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AstraZeneca vaccine likely won't be authorized in US until April

AstraZeneca vaccine likely won't be authorized in US until April
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The coronavirus vaccine developed by AstraZeneca and Oxford University is not likely to be authorized for use in the U.S. until April, a top Trump administration health official said Wednesday.

“We project, if everything goes well, that the readout and emergency use authorization may be granted somewhere early in the month of April,” Moncef Slaoui, the chief science adviser for the administration's Operation Warp Speed, told reporters.

The April estimate from Slaoui is a change from earlier this month, when he told reporters he expected an emergency authorization could come in February. The U.S. has already purchased 300 million doses of the vaccine.

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Britain on Wednesday became the first country in the world to authorize the vaccine for emergency use, but it was partly based on unpublished data because of the way the U.K. reviews the trial.

In an effort to push out as many doses of the vaccine as possible, British officials said they would not hold back doses. Instead, they will prioritize giving people the first dose and delay the second shot for as long as three months. 

The vaccine has the potential to be a global difference-maker in the fight against COVID-19. AstraZeneca has promised to make as many as three billion doses available in 2021, which is far more than any other manufacturer. The company has also pledged not to make a profit on the vaccine, so the cost is also much cheaper.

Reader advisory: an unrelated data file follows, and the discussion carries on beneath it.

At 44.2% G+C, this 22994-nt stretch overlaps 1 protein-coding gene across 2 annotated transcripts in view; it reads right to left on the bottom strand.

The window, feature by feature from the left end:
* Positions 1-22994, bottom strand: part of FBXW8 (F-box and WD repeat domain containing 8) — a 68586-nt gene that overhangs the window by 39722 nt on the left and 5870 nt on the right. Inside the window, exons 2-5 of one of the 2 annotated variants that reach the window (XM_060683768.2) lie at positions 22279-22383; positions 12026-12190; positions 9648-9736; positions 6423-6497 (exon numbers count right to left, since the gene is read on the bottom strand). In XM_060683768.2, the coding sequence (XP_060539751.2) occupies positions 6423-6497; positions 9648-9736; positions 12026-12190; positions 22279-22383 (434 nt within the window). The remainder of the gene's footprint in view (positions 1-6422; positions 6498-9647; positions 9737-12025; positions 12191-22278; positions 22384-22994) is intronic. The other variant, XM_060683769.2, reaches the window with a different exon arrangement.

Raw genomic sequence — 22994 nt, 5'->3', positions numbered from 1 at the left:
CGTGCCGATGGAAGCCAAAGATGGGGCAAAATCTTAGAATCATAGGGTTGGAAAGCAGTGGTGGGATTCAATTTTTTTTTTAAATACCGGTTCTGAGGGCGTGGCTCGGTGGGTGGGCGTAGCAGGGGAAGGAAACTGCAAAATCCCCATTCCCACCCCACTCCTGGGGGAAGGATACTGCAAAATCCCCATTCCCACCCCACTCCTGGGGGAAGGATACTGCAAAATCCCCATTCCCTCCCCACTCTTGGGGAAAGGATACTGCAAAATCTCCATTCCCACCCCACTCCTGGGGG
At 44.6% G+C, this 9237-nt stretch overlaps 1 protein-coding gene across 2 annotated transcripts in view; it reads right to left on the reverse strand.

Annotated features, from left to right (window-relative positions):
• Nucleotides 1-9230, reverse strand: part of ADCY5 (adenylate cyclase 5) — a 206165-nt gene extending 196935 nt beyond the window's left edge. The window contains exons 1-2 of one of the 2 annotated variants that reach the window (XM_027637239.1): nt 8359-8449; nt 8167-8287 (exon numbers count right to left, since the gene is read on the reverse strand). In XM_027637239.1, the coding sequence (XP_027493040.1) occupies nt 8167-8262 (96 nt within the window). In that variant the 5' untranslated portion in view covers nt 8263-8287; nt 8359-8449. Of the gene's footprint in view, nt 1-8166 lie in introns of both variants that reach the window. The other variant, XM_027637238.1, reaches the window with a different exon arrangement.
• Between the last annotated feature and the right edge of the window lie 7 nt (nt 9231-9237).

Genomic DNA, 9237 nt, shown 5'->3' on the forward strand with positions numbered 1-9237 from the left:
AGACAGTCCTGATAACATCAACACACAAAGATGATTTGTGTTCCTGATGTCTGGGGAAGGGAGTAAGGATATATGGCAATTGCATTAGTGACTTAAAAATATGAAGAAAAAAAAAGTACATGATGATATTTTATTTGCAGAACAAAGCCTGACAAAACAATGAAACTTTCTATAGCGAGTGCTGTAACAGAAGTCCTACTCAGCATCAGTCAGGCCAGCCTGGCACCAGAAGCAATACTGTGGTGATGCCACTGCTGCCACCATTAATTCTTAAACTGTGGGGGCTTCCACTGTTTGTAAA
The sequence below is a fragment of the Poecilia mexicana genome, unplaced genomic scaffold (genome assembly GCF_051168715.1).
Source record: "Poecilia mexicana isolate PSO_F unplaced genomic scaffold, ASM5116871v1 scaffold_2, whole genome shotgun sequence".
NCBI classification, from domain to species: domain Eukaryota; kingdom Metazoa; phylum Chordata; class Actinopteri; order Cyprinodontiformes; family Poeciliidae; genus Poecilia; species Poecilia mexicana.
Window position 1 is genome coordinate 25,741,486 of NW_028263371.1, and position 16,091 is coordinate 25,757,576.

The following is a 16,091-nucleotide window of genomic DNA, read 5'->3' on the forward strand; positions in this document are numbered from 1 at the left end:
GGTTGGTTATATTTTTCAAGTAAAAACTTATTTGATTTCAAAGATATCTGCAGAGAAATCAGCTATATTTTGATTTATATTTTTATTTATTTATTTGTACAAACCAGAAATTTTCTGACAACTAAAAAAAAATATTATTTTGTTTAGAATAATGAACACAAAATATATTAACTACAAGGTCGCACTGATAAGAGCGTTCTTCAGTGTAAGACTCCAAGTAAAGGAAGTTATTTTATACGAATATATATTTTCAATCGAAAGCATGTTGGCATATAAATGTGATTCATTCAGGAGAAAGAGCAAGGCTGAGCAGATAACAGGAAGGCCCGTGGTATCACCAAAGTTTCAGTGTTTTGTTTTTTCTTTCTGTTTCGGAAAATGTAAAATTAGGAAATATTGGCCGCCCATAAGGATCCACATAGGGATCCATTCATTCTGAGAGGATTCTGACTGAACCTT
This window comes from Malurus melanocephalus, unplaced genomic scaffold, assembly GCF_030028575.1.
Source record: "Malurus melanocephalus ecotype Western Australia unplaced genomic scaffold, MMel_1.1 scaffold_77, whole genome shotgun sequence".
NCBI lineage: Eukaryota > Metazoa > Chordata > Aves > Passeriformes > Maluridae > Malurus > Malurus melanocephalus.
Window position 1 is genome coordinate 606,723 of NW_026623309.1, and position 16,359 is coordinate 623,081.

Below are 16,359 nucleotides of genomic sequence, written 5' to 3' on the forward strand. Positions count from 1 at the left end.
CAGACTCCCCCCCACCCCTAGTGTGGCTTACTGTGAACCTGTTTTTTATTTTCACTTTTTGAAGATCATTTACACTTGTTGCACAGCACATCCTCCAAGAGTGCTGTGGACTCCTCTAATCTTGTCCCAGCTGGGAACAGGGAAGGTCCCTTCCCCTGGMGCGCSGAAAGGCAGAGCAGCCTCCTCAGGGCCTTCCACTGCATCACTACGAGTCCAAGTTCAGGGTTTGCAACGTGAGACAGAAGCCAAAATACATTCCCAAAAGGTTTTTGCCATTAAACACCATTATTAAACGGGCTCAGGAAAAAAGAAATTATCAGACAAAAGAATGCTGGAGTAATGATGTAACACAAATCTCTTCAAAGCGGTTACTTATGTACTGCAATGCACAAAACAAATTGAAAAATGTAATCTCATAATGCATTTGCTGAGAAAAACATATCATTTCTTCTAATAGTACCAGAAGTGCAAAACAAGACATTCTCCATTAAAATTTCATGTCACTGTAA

The vaccine also can be transported and stored for months with normal refrigeration, unlike the two authorized vaccines from Pfizer and Moderna.

In the U.S. though, health officials have raised questions after promising early results turned out to be the result of a dosing error. 

The shot has a 62 percent effective rate if given in two full doses 28 days apart like it was for most participants. The company found the drug to be 90 percent effective when a small group in the trial was mistakenly given half a dose initially, followed by a full dose.

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Slaoui expressed some concern with the data but indicated the ultimate decision would be up to the Food and Drug Administration (FDA).

"The biggest question mark, frankly, is efficacy in the elderly population. That needs to be further documented just because there were not enough ... of the subjects recruited into trial," Saloui said.

Slaoui also questioned the true efficacy of the drug. AstraZeneca has said that the combined "pooled" numbers amount to an average of 70 percent efficacy, but Slaoui said he thinks the FDA would not be satisfied with that explanation.

"We need a clear and concrete number, more than a number that is, you know, accumulated by putting together different trials with different schedules and different materials," Slaoui said.